Radio sound vs. TV sound, recording methods

I was listening to the Howard Stern show on the radio today, broadcast from the playboy mansion :smiley: , and noticed the sound seemed kind of tinny, like they were in a cave. From watching radio shows on TV like Howard Stern and Imus it seems they go to great lengths to get the sound right. Everyone needs headphones and their own microphone, if someone doesn’t talk into the microphone you can’t here them, and the radio studio seems pretty elaborately designed for better sound. Yet actors on TV shows can walk around and talk normally and still get good quality sound.

I realize on a TV show all the sound equipment is hidden off camera but it still seems like radio shows go through a lot more effort to get the same quality sound. Why?

UMM, please replace ‘here’ with ‘hear’ :wally

This is a total WAG, but does TV have more bandwidth for sound than radio does. If so, that would explain the tinnyness that you hear; it doesn’t matter how good the microphone is if you can’t broadcast all that data.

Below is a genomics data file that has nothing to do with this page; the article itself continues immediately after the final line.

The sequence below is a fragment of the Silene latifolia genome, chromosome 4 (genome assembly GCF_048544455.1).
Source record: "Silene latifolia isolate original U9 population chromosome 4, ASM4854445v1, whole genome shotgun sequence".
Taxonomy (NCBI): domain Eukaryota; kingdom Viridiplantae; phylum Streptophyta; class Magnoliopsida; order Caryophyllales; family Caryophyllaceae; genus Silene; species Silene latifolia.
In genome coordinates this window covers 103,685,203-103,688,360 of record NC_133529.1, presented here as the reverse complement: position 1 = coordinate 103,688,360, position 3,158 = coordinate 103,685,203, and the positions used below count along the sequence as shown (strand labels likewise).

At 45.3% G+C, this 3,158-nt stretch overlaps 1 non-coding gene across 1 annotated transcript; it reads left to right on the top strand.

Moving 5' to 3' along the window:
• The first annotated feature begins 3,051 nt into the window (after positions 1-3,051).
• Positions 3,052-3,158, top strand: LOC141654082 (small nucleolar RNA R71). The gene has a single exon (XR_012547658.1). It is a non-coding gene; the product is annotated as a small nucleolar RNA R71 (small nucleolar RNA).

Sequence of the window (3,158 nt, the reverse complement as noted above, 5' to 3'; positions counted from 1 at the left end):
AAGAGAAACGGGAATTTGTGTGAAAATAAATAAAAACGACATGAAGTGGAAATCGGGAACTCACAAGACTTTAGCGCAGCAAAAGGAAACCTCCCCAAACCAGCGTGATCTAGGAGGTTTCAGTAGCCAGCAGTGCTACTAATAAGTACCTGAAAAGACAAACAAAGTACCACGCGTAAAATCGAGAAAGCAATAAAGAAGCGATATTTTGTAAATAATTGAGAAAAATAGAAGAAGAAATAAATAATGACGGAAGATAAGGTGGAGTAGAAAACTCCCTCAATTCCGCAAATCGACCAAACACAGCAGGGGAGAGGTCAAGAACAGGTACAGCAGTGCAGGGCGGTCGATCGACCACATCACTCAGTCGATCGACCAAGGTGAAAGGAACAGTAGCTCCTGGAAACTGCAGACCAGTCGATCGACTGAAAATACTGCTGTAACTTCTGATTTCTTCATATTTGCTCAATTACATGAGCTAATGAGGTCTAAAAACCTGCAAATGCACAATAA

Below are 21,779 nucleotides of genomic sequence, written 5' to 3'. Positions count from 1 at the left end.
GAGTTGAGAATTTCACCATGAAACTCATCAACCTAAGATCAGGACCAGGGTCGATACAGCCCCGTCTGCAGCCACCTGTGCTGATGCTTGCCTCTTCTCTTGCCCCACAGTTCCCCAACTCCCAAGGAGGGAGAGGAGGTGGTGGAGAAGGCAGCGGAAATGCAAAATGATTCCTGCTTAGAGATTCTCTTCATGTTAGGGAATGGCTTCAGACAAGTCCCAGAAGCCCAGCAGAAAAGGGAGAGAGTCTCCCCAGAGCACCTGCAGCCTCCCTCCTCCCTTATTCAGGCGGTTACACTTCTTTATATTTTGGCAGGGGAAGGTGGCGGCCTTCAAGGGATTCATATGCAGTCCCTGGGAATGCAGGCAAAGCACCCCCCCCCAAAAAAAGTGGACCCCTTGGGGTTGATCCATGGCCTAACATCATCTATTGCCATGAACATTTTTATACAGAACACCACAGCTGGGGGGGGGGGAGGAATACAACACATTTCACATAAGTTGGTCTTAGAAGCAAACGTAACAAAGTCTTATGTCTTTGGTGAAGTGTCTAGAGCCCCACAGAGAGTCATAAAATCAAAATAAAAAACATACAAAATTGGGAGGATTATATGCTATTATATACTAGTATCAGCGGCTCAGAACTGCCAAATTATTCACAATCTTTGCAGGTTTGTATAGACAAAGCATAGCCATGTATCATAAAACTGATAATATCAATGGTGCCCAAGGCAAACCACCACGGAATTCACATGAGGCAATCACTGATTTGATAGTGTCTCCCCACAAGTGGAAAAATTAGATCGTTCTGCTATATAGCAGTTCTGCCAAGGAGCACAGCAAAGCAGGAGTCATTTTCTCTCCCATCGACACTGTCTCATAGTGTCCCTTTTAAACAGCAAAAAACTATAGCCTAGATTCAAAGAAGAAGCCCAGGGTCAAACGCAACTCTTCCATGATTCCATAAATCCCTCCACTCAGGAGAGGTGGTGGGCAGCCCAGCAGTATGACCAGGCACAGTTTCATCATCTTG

Maybe they go to such elaborate lengths because, with their restrictions, it would be even worse to have static and bad sound quality at the source.

TV sound is transmitted as FM with a ±25 KHx maximum frequency deviation, or a 50KHz bandwidth. FM radio stations are allowed ±75KHz for a total bandwidth of 150KHz.

Were you listening to Howie on your el-cheapo Craig car stereo by any chance? I suspect that has more to do with it than anything else. Car stereos usually have sub-standard bass output, either because they are built with less expensive low-end output chips or because they can’t draw the current needed to drive woofers. Your television, by contrast (har!), has a fairly beefy audio amplifier in it, powered by your friendly neighborhood electric utility company.